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Alzheimer's deaths 'have been under-reported'

Alzheimer's deaths 'have been under-reported'
7th March 2014

The amount of deaths caused by Alzheimer's may be much higher than originally thought, according to new data.

In the US, it is estimated that nearly half a million people died due to the disease in 2010 - six times higher than previously thought.

A report published in the journal Neurology shows that death certificates tend to vastly under-report the number of patients killed by Alzheimer's.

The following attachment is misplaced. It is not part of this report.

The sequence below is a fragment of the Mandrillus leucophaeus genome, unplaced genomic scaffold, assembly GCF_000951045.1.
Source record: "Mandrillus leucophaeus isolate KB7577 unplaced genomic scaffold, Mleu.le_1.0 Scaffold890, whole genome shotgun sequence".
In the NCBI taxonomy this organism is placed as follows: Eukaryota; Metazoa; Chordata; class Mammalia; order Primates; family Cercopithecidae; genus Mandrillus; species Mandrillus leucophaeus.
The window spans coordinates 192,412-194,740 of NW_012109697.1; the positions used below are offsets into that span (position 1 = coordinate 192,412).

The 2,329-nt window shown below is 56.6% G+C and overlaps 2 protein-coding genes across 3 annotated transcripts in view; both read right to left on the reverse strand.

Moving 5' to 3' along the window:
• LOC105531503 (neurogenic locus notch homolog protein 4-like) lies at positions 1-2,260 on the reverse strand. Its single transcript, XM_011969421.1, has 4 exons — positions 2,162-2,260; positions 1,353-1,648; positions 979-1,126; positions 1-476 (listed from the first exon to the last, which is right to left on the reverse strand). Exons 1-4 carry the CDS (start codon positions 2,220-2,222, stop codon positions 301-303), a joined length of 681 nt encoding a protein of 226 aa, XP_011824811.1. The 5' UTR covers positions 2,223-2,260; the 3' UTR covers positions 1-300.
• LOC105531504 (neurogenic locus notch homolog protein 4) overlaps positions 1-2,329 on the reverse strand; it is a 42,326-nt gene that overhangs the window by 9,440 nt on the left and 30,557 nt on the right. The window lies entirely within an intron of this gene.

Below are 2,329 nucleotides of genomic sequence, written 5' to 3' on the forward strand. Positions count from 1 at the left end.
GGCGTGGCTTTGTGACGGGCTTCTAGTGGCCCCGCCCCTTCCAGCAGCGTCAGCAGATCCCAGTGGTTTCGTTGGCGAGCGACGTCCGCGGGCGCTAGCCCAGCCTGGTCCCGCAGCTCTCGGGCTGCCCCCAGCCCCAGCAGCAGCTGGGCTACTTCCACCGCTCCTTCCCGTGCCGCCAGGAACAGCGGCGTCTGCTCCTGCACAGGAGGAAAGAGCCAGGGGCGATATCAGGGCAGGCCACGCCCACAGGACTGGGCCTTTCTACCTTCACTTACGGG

Scientists have spoken about their disappointment that research on the condition is generally poorly-funded, particularly compared to other conditions.

Bryan James, lead author of the study, said: "The disease is still very underfunded in comparison to other diseases."

"Cancer has about ten times the amount of funding and only about three times as many people have cancer."

The new figures could mean that Alzheimer's is actually the third-largest killer in the US, behind heart disease and cancer.

Keith Fargo, director of Scientific Programs and Outreach at the Alzheimer's Association, said that scientists will need $10 billion (£6 billion) to make significant advances over the next ten years.

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